• Stacey
    2019-05-07 10:17

    I have struggled over the years to explain to my "intelligent" friends the validity and accuracy of the bible. I have finally found a book that not only proves this to me, but gives me rational tools to reach out to those in disbelief. A well written book that is simple yet detailed. I encourage anyone with the desire to learn more about the gospels and their history to give this book a try. It is a good read!

  • SheLove2Read
    2019-05-12 11:00

    Great concept. Poor delivery. We learn more about how the detective methodology is employed than an actual result. Very disappointing. Did not finish.

  • Nick
    2019-04-28 05:59

  • Alexandra
    2019-05-23 08:16

    After watching God's Not Dead 2, I decided to read this book. This is a different take on how to view and dissect the validity of the Bible. I consider myself a Christian, so I went into this not needing to be convinced, but wanting to see the arguments anyway. I haven't read anything like this before so I wasn't sure what to accept.I think this book would be a good read for people who challenge the claims of the Bible and also for those who accept the claims of the Bible. It was so interesting to see the author basically put the Bible on trial. He picked apart the most common parts of the Bible that are challenged and used his detective skills (REAL detective skills) to find the validity of the Bible. It was so interesting to read and see how he came to his conclusions. It was also interesting to read about some of his homicide cases that he worked, and I loved how he tied that into his investigation of the Bible.A great read for anyone, Christian or not.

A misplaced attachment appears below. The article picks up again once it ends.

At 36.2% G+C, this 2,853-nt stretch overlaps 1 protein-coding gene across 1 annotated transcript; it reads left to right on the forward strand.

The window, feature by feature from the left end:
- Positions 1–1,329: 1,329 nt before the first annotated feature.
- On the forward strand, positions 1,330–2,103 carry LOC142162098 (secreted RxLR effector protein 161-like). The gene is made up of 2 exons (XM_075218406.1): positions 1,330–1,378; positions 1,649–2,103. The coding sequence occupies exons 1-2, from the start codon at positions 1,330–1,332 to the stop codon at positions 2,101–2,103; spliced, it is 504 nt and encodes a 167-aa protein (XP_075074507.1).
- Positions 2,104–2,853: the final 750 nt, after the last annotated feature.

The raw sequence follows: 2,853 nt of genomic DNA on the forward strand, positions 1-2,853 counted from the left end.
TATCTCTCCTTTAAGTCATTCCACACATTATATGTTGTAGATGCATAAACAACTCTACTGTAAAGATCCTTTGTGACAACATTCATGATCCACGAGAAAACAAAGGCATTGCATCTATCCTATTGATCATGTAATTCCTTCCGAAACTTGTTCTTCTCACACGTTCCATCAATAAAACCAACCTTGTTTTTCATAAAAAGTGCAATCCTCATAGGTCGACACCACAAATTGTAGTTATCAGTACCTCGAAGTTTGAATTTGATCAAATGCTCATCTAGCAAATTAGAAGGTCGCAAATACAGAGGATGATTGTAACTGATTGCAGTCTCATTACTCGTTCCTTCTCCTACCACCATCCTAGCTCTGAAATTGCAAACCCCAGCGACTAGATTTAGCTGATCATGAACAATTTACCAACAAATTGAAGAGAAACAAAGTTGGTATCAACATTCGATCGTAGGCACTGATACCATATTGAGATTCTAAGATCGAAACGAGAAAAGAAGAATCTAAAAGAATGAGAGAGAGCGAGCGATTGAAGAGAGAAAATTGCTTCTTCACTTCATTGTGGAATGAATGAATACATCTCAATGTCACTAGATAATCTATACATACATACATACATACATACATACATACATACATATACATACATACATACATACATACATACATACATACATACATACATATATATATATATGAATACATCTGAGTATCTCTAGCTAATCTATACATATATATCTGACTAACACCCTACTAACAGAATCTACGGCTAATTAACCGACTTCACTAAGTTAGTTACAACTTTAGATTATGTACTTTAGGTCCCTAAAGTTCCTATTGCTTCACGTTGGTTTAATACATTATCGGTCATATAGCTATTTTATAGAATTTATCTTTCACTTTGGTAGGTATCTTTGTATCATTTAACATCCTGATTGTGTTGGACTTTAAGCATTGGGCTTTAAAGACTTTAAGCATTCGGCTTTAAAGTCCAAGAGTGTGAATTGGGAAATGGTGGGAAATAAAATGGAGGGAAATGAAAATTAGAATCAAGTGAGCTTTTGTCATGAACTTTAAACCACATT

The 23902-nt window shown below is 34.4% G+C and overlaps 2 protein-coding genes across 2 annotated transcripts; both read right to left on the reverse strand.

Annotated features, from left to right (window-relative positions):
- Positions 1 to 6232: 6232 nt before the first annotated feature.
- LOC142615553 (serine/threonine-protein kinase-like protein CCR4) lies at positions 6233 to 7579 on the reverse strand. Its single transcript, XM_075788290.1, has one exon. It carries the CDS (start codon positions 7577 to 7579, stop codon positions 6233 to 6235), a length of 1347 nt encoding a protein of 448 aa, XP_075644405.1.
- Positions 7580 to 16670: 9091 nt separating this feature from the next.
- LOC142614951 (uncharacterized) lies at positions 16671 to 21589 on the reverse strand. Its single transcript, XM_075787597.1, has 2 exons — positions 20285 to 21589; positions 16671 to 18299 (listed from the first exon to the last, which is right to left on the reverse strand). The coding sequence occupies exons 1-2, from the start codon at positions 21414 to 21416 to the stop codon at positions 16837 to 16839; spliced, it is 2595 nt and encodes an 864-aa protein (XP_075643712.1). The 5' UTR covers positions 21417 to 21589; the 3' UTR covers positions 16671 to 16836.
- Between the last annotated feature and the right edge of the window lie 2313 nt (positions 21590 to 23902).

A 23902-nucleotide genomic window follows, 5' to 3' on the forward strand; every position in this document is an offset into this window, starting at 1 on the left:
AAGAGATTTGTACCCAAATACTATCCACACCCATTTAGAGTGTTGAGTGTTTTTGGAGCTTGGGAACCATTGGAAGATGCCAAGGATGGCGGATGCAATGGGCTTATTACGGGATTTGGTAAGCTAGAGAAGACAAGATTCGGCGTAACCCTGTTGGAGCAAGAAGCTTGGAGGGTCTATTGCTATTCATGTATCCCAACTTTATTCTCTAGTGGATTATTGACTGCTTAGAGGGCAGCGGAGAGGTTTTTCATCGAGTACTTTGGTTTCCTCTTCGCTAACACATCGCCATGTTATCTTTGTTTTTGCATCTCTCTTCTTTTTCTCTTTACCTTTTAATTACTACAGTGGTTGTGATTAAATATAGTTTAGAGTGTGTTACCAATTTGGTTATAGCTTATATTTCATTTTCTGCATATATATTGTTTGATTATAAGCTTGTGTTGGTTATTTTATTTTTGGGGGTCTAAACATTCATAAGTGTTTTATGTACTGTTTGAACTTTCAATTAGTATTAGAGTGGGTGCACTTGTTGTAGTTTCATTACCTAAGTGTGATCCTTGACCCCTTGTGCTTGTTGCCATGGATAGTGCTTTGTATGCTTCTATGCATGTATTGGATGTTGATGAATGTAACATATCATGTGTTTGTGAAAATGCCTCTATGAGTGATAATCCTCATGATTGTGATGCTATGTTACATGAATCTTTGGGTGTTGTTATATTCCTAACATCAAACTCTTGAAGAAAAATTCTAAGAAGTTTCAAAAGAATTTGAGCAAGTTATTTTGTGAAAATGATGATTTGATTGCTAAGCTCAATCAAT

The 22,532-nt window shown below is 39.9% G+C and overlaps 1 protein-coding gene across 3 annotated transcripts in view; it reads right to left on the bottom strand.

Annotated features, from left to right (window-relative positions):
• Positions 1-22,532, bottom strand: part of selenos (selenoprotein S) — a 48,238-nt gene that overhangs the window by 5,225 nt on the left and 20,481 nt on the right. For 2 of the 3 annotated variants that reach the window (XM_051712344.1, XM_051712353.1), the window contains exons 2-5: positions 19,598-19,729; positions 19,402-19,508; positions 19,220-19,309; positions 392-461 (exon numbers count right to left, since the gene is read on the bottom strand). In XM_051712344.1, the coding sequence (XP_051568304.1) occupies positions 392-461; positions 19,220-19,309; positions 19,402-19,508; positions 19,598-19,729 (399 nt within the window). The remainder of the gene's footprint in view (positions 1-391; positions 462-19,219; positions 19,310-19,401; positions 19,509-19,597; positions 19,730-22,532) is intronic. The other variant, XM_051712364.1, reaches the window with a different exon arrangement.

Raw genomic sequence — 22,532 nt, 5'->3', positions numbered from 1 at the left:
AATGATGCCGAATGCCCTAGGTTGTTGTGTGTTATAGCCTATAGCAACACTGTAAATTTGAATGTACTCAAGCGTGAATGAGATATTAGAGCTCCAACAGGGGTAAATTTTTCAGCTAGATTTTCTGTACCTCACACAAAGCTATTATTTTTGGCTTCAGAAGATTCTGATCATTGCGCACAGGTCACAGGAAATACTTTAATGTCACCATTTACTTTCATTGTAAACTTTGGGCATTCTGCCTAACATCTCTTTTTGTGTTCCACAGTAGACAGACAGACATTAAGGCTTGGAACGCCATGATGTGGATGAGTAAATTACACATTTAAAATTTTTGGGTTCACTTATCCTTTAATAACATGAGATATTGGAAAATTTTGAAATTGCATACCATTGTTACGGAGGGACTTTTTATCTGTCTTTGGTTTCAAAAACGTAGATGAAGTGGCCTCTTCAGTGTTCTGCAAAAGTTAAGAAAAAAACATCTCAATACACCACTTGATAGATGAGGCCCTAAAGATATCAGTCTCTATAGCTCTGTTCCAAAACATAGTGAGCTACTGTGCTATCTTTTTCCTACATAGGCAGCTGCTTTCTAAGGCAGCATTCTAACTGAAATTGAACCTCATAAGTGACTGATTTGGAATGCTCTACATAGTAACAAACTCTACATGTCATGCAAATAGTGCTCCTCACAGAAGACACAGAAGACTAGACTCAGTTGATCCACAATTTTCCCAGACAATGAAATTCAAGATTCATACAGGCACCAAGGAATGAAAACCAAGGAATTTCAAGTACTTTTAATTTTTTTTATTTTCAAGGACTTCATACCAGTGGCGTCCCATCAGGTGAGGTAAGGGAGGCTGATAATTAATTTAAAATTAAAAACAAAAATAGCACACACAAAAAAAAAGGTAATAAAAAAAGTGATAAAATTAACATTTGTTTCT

• Mark
    2019-05-04 03:48

    Now this is very well done! The detective uses police methodologies to examine the narrative from the Bible to determine if enough evidence exists to confirm its claims. He uses notes from the Apostolic Fathers (i.e. the disciples of the Apostles) and documentary evidence from historians like Josephus. But more importantly, he points to the logic of the claims and descriptions in the Gospels themselves. He includes notes from the J.J. Blunt book, called Undesigned Scriptural Coincidences (from 1847). (It's online and it has more than 200 examples found in the Bible. Enjoy.

  • David
    2019-05-14 12:15